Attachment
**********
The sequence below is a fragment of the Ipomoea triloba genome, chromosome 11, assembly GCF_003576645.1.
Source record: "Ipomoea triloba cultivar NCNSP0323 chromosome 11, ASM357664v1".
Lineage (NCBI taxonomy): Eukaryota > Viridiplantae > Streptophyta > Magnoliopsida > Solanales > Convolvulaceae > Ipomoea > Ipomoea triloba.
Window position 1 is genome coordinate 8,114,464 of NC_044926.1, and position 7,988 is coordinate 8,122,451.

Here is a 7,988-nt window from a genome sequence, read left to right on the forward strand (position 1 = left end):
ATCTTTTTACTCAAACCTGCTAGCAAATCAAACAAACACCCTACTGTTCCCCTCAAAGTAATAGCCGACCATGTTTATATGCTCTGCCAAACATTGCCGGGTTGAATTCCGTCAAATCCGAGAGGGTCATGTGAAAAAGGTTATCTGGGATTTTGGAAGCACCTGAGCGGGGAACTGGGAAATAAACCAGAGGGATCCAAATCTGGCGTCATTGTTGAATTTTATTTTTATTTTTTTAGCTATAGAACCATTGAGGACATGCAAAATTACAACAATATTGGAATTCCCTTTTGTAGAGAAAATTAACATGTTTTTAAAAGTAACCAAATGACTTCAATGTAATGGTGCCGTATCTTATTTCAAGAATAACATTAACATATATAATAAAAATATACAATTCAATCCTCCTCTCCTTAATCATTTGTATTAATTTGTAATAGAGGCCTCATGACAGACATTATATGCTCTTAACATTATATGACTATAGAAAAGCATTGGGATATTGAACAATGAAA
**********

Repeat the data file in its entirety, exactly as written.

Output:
The sequence below is a fragment of the Ipomoea triloba genome, chromosome 11, assembly GCF_003576645.1.
Source record: "Ipomoea triloba cultivar NCNSP0323 chromosome 11, ASM357664v1".
Lineage (NCBI taxonomy): Eukaryota > Viridiplantae > Streptophyta > Magnoliopsida > Solanales > Convolvulaceae > Ipomoea > Ipomoea triloba.
Window position 1 is genome coordinate 8,114,464 of NC_044926.1, and position 7,988 is coordinate 8,122,451.

Here is a 7,988-nt window from a genome sequence, read left to right on the forward strand (position 1 = left end):
ATCTTTTTACTCAAACCTGCTAGCAAATCAAACAAACACCCTACTGTTCCCCTCAAAGTAATAGCCGACCATGTTTATATGCTCTGCCAAACATTGCCGGGTTGAATTCCGTCAAATCCGAGAGGGTCATGTGAAAAAGGTTATCTGGGATTTTGGAAGCACCTGAGCGGGGAACTGGGAAATAAACCAGAGGGATCCAAATCTGGCGTCATTGTTGAATTTTATTTTTATTTTTTTAGCTATAGAACCATTGAGGACATGCAAAATTACAACAATATTGGAATTCCCTTTTGTAGAGAAAATTAACATGTTTTTAAAAGTAACCAAATGACTTCAATGTAATGGTGCCGTATCTTATTTCAAGAATAACATTAACATATATAATAAAAATATACAATTCAATCCTCCTCTCCTTAATCATTTGTATTAATTTGTAATAGAGGCCTCATGACAGACATTATATGCTCTTAACATTATATGACTATAGAAAAGCATTGGGATATTGAACAATGAAA